The abrupt rise of social media has played a crucial role, they observe:
In many ways, as we have technologically advanced, we have also regressed to more immediate, emotional, and personal forms of political communication. And it is only in understanding the nature of that personal political psychology that we can begin to grapple seriously with the challenges of today, including the consequences of global populism.
In the 2016 campaign, Trump successfully elevated in the national consciousness the perceived threat of undocumented immigrants, a sense of a disordered country and a fear of random criminal assault on the streets of major cities.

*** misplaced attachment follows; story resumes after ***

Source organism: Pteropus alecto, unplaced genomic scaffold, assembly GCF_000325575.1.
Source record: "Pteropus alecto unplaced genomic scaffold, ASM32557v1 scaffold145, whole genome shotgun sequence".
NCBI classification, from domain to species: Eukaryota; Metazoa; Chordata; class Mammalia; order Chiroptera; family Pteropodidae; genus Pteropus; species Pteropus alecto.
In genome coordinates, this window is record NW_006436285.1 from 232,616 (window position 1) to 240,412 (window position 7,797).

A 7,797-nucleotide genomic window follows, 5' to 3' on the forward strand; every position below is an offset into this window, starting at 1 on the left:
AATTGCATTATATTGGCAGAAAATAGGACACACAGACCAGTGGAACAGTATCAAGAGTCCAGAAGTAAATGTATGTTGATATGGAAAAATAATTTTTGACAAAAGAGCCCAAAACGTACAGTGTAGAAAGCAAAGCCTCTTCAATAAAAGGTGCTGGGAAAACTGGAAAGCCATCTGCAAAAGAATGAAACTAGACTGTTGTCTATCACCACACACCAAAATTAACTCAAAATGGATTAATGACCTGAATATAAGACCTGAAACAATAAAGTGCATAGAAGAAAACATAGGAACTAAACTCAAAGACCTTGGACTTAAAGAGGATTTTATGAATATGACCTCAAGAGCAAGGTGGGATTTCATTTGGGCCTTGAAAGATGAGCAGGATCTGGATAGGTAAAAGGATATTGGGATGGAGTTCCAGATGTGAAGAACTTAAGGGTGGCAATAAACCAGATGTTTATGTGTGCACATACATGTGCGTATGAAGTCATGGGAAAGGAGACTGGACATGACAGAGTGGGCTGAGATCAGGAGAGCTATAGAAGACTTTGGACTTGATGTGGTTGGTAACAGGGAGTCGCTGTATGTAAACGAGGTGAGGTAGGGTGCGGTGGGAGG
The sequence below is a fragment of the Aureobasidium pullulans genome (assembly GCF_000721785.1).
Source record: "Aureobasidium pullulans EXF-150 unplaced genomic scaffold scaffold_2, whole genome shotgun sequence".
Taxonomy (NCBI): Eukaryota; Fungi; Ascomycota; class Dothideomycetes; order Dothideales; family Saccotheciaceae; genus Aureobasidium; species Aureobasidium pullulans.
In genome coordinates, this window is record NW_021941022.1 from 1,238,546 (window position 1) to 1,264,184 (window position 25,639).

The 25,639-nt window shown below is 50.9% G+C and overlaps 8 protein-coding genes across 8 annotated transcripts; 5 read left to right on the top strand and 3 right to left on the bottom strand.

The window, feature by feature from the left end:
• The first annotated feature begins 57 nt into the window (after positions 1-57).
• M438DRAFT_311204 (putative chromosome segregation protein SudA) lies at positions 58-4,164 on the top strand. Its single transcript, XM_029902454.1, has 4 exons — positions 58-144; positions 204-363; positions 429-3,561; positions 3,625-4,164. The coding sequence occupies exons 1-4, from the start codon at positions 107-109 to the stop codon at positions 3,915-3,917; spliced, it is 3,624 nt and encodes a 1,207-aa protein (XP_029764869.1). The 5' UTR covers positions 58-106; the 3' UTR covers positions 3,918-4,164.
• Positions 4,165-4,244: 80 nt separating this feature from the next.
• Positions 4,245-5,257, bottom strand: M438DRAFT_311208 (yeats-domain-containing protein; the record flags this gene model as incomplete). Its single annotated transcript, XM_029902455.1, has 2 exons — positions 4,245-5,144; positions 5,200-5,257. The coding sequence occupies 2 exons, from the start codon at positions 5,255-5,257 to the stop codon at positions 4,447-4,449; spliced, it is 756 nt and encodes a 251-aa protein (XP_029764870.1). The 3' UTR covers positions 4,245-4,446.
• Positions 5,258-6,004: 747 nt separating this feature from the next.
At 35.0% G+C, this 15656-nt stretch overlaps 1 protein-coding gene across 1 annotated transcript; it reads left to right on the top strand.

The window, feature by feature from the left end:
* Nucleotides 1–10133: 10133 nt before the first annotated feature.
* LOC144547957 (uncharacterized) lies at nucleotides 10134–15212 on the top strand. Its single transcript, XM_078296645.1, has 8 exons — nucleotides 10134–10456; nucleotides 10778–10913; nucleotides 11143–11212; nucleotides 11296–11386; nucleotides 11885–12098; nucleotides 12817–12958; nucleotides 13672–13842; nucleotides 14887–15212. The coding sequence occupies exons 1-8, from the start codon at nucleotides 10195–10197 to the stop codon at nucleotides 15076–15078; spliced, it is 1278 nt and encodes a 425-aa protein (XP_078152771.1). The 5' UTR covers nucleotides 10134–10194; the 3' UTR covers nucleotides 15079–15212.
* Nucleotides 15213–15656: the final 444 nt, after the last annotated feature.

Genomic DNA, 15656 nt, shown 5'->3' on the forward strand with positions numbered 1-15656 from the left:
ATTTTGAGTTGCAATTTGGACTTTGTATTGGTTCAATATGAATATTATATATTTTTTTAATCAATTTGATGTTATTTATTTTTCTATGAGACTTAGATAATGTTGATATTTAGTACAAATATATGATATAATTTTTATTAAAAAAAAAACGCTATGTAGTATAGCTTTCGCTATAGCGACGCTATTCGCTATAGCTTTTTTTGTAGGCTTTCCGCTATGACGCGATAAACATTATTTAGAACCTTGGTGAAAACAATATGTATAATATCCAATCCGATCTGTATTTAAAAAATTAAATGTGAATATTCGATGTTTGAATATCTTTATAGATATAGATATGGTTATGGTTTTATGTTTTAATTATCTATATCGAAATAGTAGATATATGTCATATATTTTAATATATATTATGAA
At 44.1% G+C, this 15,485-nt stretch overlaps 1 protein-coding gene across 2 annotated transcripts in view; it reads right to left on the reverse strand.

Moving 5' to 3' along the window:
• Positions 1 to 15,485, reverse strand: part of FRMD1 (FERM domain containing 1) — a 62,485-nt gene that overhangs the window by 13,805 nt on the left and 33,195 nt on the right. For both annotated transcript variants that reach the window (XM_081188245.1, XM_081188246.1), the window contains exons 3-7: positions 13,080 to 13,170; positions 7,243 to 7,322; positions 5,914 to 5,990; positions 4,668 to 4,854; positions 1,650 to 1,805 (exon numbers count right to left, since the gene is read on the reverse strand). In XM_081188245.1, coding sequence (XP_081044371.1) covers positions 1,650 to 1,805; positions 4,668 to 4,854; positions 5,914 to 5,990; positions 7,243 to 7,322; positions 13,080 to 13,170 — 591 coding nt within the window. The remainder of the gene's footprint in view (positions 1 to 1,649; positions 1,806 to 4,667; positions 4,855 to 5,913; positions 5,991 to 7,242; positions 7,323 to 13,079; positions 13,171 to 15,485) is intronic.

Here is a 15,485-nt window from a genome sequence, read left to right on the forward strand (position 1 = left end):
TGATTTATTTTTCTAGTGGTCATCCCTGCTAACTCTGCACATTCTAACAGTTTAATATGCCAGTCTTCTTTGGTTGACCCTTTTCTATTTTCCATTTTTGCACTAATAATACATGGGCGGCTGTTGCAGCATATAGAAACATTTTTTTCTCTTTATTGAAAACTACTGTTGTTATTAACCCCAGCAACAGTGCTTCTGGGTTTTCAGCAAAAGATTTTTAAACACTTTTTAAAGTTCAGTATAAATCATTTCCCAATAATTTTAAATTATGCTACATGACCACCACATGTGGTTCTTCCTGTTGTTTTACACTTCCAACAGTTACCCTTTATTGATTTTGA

In that election, Trump had a great deal to work with: residual anxiety over the 2007-9 recession; battles over the rights of transgender people; rising levels of social and economic inequality; employment losses driven by globalization; rampant automation; the deterioration of traditional family structures; climate change and extreme weather; and the prospect that whites would no longer be the majority.
Peter Drucker, the American management consultant, writing in 1968, 48 years before the 2016 election, anticipated the sense of chaos in the world to come:
We face an Age of Discontinuity in world economy and technology. We might succeed in making it an age of great economic growth as well. But the one thing that is certain so far is that it will be a period of change — in technology and in economic policy, in industrial structures and in economic theory, in the knowledge needed to govern and manage, and in economic issues.While we have been busy finishing the great nineteenth century economic edifice, the foundations have shifted beneath our feet.